More than 8 million people died in 2018 from fossil fuel pollution, significantly higher than previous research suggested, according to new research from Harvard University, in collaboration with the University of Birmingham, the University of Leicester and University College London. Researchers estimated that exposure to particulate matter from fossil fuel emissions accounted for 18 percent of total global deaths in 2018 — a little less than 1 out of 5.
Regions with the highest concentrations of fossil fuel-related air pollution — including Eastern North America, Europe, and South-East Asia — have the highest rates of mortality, according to the study published in the journal Environmental Research.
The study greatly increases estimates of the numbers killed by air pollution. The most recent Global Burden of Disease Study, the largest and most comprehensive study on the causes of global mortality, put the total number of global deaths from all outdoor airborne particulate matter — including dust and smoke from wildfires and agricultural burns — at 4.2 million.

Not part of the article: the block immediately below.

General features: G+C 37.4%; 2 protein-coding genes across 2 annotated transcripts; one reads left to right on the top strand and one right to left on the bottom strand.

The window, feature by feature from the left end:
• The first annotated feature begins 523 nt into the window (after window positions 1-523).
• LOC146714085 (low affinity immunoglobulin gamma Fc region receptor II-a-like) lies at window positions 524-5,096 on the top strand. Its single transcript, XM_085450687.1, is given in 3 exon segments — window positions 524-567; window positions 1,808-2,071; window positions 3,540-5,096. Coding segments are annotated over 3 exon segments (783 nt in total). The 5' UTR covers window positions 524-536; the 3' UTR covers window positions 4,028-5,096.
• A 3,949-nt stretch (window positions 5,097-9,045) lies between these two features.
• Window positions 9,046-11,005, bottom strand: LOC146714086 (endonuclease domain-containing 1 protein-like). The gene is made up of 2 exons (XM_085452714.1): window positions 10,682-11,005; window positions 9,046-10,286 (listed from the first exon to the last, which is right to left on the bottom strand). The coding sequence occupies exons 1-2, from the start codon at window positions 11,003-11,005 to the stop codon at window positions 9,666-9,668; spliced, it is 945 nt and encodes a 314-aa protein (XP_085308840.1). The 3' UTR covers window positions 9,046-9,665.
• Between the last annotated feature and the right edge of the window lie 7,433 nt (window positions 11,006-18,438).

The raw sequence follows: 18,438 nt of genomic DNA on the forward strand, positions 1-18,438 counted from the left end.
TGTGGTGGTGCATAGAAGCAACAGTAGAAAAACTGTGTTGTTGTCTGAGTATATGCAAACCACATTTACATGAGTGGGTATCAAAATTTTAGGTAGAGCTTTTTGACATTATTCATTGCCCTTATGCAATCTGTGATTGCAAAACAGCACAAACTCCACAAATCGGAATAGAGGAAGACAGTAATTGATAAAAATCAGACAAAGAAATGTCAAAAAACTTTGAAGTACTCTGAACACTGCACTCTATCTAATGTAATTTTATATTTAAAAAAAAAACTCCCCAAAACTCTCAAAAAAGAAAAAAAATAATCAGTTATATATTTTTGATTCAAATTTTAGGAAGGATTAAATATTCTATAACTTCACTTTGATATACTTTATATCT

Researchers used a global 3-D model to map known emission sources and compare mortality rates. The study used data from 2012, and compared it with data in 2018, when China had said it would cut fossil fuel emissions in half.
“We were initially very hesitant when we obtained the results because they are astounding, but we are discovering more and more about the impact of this pollution,” study co-author Eloise Marais, told the media.
“Our study adds to the mounting evidence that air pollution from ongoing dependence on fossil fuels is detrimental to global health. “We can’t in good conscience continue to rely on fossil fuels, when we know that there are such severe effects on health and viable, cleaner alternatives,” Marais added.